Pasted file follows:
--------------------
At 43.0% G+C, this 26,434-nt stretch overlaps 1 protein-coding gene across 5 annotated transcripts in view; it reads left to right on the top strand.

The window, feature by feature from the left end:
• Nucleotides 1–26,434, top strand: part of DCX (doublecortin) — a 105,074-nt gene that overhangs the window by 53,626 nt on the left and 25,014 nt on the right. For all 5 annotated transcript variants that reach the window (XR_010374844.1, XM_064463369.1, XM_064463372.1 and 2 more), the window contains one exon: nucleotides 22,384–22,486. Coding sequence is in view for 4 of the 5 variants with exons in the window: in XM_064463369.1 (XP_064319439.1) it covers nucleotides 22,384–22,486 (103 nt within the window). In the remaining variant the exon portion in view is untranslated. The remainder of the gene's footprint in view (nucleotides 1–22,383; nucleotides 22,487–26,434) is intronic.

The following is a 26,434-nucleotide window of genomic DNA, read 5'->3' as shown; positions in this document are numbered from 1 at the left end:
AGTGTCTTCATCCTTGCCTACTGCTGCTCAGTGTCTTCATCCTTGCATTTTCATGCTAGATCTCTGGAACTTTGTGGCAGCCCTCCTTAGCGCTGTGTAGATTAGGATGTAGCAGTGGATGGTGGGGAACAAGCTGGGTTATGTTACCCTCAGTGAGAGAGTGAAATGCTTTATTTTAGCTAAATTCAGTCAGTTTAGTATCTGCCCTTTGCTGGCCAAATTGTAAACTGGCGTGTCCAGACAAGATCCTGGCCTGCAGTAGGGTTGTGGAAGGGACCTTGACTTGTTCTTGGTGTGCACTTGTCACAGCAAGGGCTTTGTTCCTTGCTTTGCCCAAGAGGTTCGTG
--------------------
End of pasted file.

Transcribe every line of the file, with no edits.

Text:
At 43.0% G+C, this 26,434-nt stretch overlaps 1 protein-coding gene across 5 annotated transcripts in view; it reads left to right on the top strand.

The window, feature by feature from the left end:
• Nucleotides 1–26,434, top strand: part of DCX (doublecortin) — a 105,074-nt gene that overhangs the window by 53,626 nt on the left and 25,014 nt on the right. For all 5 annotated transcript variants that reach the window (XR_010374844.1, XM_064463369.1, XM_064463372.1 and 2 more), the window contains one exon: nucleotides 22,384–22,486. Coding sequence is in view for 4 of the 5 variants with exons in the window: in XM_064463369.1 (XP_064319439.1) it covers nucleotides 22,384–22,486 (103 nt within the window). In the remaining variant the exon portion in view is untranslated. The remainder of the gene's footprint in view (nucleotides 1–22,383; nucleotides 22,487–26,434) is intronic.

The following is a 26,434-nucleotide window of genomic DNA, read 5'->3' as shown; positions in this document are numbered from 1 at the left end:
AGTGTCTTCATCCTTGCCTACTGCTGCTCAGTGTCTTCATCCTTGCATTTTCATGCTAGATCTCTGGAACTTTGTGGCAGCCCTCCTTAGCGCTGTGTAGATTAGGATGTAGCAGTGGATGGTGGGGAACAAGCTGGGTTATGTTACCCTCAGTGAGAGAGTGAAATGCTTTATTTTAGCTAAATTCAGTCAGTTTAGTATCTGCCCTTTGCTGGCCAAATTGTAAACTGGCGTGTCCAGACAAGATCCTGGCCTGCAGTAGGGTTGTGGAAGGGACCTTGACTTGTTCTTGGTGTGCACTTGTCACAGCAAGGGCTTTGTTCCTTGCTTTGCCCAAGAGGTTCGTG